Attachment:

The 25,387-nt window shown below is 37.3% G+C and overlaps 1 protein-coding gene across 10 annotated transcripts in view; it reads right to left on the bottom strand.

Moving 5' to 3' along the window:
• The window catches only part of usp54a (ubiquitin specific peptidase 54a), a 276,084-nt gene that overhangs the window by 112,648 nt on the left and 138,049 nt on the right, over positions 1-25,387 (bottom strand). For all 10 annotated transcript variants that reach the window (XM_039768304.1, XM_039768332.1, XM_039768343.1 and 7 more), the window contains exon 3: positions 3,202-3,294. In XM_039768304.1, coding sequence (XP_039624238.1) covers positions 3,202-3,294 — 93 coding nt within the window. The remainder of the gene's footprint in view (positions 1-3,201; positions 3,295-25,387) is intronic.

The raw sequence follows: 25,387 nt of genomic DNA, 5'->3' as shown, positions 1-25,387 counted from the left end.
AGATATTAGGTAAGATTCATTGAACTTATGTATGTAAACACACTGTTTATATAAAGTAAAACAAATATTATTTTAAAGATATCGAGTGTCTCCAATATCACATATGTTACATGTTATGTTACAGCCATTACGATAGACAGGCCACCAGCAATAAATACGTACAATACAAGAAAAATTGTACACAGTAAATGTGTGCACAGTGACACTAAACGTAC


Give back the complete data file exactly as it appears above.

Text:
The 25,387-nt window shown below is 37.3% G+C and overlaps 1 protein-coding gene across 10 annotated transcripts in view; it reads right to left on the bottom strand.

Moving 5' to 3' along the window:
• The window catches only part of usp54a (ubiquitin specific peptidase 54a), a 276,084-nt gene that overhangs the window by 112,648 nt on the left and 138,049 nt on the right, over positions 1-25,387 (bottom strand). For all 10 annotated transcript variants that reach the window (XM_039768304.1, XM_039768332.1, XM_039768343.1 and 7 more), the window contains exon 3: positions 3,202-3,294. In XM_039768304.1, coding sequence (XP_039624238.1) covers positions 3,202-3,294 — 93 coding nt within the window. The remainder of the gene's footprint in view (positions 1-3,201; positions 3,295-25,387) is intronic.

The raw sequence follows: 25,387 nt of genomic DNA, 5'->3' as shown, positions 1-25,387 counted from the left end.
AGATATTAGGTAAGATTCATTGAACTTATGTATGTAAACACACTGTTTATATAAAGTAAAACAAATATTATTTTAAAGATATCGAGTGTCTCCAATATCACATATGTTACATGTTATGTTACAGCCATTACGATAGACAGGCCACCAGCAATAAATACGTACAATACAAGAAAAATTGTACACAGTAAATGTGTGCACAGTGACACTAAACGTAC